José Iñiguez presents
Encanto Holiday Opera, a concert to benefit higher education scholarships on Saturday, Nov. 26 at 6:00 p.m. at Seattle’s Moore Theatre. The evening features Iñiguez singing arias and Bolero, with musicians Jeremy Neufeld, Eddie Nicholson, Ballard Civic Orchestra, Teo Benson, and Mariachi Huenachi. Emcees are Supreme Court Justice Steve Gonzales and designer Niveen Keaton. More details here.
It’s Tuesday night in West Seattle and tenor José Iñiguez is rehearsing a particularly challenging operatic aria. He wipes the perspiration from his face as he listens to his vocal coach, Jerry Halsey.
“Come back off that,” Halsey instructs. “You started the crescendo too early. I want the same dynamic but less sound.”
José begins again, his powerful voice filling the room. Margaret, a long-haired resident cat, is unfazed. José has been studying with Jerry for the last six years, a commitment that speaks to his dream of singing for a professional opera company. It began as a daydream, while picking apples in the orchard his family called home.
Iñiguez, the seventh of his parents' 11 children, grew up in the small town of Mattawa, Wash. His father, a Mexican immigrant, was foreman at the orchard. Despite tough times for the large family, music was something they could all enjoy.
“You could always hear singing in the orchard as people worked,” says Jose to a class at Highline High School. “Every morning, my father would play his bolero music. He had siblings that were mariachis in Mexico, and he exposed me to bolero, which is an older style of mariachi music, the style without the horn section.”
As a teenager, José became even more interested in singing after he discovered opera while watching PBS.
“It really just hit me. It told me that, you know what? This is possible. I can do this.”
But his father made it clear that this was not a suitable career. Brother Ricardo remembers his father telling José, “I want you to understand that this is not what I would like you to do. This is not why I came to the United States.”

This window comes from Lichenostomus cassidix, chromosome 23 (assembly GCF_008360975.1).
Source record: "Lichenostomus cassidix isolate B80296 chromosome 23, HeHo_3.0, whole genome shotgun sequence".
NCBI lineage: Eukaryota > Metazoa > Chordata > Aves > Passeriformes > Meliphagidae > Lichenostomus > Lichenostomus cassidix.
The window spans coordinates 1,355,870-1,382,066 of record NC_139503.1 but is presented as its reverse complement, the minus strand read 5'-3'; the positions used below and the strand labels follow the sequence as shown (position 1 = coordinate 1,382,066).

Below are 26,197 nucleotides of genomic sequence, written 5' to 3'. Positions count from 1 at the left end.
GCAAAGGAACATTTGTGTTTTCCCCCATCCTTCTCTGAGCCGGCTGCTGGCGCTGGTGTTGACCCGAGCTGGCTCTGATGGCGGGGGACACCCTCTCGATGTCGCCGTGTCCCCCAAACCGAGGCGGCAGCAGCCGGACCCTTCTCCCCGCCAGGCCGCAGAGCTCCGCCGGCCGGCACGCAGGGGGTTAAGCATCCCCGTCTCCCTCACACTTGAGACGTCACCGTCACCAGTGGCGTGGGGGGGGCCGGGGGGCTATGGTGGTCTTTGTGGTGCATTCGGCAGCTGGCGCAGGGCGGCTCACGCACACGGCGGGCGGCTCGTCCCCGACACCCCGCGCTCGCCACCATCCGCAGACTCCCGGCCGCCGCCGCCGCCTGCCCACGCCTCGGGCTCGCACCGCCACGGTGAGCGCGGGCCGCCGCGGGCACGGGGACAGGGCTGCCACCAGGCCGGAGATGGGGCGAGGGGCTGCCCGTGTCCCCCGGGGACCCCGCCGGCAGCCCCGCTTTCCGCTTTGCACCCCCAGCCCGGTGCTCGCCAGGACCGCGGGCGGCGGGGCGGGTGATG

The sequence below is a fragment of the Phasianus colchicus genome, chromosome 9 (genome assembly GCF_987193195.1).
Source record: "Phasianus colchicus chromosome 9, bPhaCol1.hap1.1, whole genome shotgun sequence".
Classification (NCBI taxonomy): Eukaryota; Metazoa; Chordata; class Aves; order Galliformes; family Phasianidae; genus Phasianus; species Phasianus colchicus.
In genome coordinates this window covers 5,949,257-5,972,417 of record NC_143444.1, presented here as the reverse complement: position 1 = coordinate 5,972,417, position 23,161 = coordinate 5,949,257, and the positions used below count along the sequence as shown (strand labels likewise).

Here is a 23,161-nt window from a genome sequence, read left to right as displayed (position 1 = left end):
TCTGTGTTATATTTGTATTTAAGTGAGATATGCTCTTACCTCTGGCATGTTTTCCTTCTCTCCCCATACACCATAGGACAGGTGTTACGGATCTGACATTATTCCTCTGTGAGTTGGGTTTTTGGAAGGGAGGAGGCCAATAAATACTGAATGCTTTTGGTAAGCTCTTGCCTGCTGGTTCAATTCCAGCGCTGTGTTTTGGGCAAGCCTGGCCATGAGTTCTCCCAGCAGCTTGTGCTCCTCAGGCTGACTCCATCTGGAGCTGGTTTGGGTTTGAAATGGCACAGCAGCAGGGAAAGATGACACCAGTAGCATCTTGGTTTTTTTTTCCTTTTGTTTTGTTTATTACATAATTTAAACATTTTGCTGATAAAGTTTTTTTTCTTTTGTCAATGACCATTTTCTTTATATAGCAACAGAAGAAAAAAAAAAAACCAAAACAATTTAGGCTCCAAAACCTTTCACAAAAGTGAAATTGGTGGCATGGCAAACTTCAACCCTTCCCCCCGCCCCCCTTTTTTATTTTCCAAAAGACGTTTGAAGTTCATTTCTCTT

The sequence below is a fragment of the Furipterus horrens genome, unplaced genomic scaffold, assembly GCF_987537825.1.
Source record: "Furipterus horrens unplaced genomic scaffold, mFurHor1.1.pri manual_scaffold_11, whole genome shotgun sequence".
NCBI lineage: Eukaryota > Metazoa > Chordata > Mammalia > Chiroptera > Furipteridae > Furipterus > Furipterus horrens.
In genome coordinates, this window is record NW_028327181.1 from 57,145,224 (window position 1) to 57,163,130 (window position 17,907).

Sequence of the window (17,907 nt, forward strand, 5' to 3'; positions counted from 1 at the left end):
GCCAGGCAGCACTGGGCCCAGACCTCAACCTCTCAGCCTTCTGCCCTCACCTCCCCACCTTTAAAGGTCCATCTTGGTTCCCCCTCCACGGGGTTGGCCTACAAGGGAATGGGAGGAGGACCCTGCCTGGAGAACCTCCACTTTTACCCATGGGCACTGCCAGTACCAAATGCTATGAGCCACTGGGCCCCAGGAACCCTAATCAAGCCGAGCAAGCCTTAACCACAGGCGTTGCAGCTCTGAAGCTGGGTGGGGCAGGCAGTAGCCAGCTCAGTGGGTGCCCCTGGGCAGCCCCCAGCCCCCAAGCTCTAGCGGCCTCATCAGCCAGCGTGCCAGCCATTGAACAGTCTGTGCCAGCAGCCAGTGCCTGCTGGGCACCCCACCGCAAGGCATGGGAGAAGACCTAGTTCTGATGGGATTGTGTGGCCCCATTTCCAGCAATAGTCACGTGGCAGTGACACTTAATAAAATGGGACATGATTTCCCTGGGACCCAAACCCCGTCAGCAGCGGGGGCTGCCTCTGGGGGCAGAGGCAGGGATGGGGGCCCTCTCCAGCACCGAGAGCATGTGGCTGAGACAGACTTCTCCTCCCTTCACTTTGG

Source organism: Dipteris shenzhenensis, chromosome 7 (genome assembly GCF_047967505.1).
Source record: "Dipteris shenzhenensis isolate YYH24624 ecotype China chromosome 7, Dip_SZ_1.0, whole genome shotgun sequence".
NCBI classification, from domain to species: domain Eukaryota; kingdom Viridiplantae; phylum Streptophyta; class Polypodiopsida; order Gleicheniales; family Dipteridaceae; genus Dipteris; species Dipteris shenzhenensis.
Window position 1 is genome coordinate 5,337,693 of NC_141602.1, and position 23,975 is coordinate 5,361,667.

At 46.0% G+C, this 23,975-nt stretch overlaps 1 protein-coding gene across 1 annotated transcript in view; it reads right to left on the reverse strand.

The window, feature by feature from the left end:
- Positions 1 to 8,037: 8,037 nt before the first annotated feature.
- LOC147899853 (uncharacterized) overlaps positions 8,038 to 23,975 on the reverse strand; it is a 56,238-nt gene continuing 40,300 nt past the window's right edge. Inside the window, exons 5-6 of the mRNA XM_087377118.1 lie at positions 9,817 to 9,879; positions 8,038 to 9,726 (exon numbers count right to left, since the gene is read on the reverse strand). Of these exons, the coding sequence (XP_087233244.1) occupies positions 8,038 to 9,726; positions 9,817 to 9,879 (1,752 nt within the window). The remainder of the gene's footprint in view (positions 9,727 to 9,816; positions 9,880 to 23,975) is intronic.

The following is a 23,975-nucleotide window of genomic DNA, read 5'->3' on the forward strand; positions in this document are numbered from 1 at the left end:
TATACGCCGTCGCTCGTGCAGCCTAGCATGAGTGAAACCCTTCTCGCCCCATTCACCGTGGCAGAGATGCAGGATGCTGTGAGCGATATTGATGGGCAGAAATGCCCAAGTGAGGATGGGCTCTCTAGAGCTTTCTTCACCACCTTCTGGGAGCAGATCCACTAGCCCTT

To have educated, successful children was his father’s goal, and he insisted that they earn college degrees. Not only did all 11 children obtain four-year degrees from major universities, but seven earned master’s degrees, and one is now in medical school.
José chose to study music in college but admits, “I just wasn’t prepared mentally.” While some of his school peers had the music foundation afforded by private lessons, José did not. It was time for a hard decision. He took a break from school, but eventually returned and obtained a degree in business management.
Iñiguez launched into a career in the travel industry. Dad was happy.
“After a couple years of having a professional salaried job, music kept calling me,” Jose recalls. “It really did. And I have to thank my sister Alexia for keeping music alive for me. She kept me going to the symphony, kept me going to the opera. I realized that I have to do this.” He adds, “I didn’t want to regret anything.”
José’s younger brother, Jesus, introduced him to a voice coach in West Seattle, former opera tenor Jerry Halsey. It was just what José needed. To be mentored and trained by another tenor gave him the confidence to start doing professional recitals. Coupling his music skills with his marketing know-how, José has carved out a unique style that gets people in the door.
By combining his love of operatic arias with his love of bolero, José has positioned himself as one of the few tenors in the country who crosses these two genres. And whether it’s a concert in rural Washington, a fundraiser in a private home, or a series of visits to public schools with large Latino populations, listeners come away richer for having experienced music they may never have otherwise heard.
Halsey supports José’s unique approach at self-promotion. “When he’s combining these two elements, he gets a bigger audience. And he’s known more quickly than he would’ve been before. He’s found a niche. He’s found a way to do it at this time in life.”
José is the first to credit his siblings with his success. “There’s no way I would be getting into my 30th concert without the support of my siblings,“ he says.”There is no way. I know that.”
He recently concluded a statewide tour of Washington and had the opportunity to perform in Europe. And as he looks forward to continuing success, he never forgets where he came from, nor do his siblings. To honor their parents, who came to the United States with nothing, and who succeeded in raising a family of successful children, the Iñiguez siblings now provide scholarships at Central and Eastern Washington Universities to migrant students.
It’s been a long journey from the orchards to the opera, and José has overcome the many obstacles that stood between him and his passion. His persistence has paid off and he believes he’s doing what he was born to do.
He’s wistful when he talks about the feeling of performing.
“I think it’s a sense of euphoria, actually. I used to sing and sing when I picked apples as a teenager. Sometimes I would dream that I would perform in front of people. But I didn’t think it could be at a venue like Benaroya Hall. When I performed there for 600 people, it made things clear to me. That I belonged, that I can do this.”